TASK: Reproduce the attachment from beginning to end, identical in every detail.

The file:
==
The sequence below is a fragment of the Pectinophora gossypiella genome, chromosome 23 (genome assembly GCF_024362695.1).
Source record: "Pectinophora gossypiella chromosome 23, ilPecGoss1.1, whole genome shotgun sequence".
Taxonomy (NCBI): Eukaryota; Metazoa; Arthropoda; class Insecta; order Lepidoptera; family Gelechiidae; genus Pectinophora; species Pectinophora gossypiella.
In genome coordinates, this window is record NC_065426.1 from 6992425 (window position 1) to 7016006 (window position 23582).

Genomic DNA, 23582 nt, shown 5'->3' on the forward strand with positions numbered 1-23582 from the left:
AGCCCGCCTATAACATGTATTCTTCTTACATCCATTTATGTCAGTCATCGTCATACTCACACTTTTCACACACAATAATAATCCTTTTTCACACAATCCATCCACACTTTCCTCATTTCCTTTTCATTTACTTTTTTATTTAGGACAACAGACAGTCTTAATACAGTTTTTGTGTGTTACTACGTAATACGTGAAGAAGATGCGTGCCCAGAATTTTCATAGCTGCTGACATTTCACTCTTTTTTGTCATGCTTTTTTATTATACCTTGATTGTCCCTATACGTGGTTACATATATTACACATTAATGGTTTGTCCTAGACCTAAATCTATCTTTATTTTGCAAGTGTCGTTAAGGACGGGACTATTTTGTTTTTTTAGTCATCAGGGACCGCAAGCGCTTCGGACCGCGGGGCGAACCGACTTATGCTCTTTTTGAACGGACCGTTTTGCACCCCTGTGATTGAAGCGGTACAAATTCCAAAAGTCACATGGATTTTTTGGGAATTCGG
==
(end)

The sequence below is a fragment of the Pectinophora gossypiella genome, chromosome 23 (genome assembly GCF_024362695.1).
Source record: "Pectinophora gossypiella chromosome 23, ilPecGoss1.1, whole genome shotgun sequence".
Taxonomy (NCBI): Eukaryota; Metazoa; Arthropoda; class Insecta; order Lepidoptera; family Gelechiidae; genus Pectinophora; species Pectinophora gossypiella.
In genome coordinates, this window is record NC_065426.1 from 6992425 (window position 1) to 7016006 (window position 23582).

Genomic DNA, 23582 nt, shown 5'->3' on the forward strand with positions numbered 1-23582 from the left:
AGCCCGCCTATAACATGTATTCTTCTTACATCCATTTATGTCAGTCATCGTCATACTCACACTTTTCACACACAATAATAATCCTTTTTCACACAATCCATCCACACTTTCCTCATTTCCTTTTCATTTACTTTTTTATTTAGGACAACAGACAGTCTTAATACAGTTTTTGTGTGTTACTACGTAATACGTGAAGAAGATGCGTGCCCAGAATTTTCATAGCTGCTGACATTTCACTCTTTTTTGTCATGCTTTTTTATTATACCTTGATTGTCCCTATACGTGGTTACATATATTACACATTAATGGTTTGTCCTAGACCTAAATCTATCTTTATTTTGCAAGTGTCGTTAAGGACGGGACTATTTTGTTTTTTTAGTCATCAGGGACCGCAAGCGCTTCGGACCGCGGGGCGAACCGACTTATGCTCTTTTTGAACGGACCGTTTTGCACCCCTGTGATTGAAGCGGTACAAATTCCAAAAGTCACATGGATTTTTTGGGAATTCGG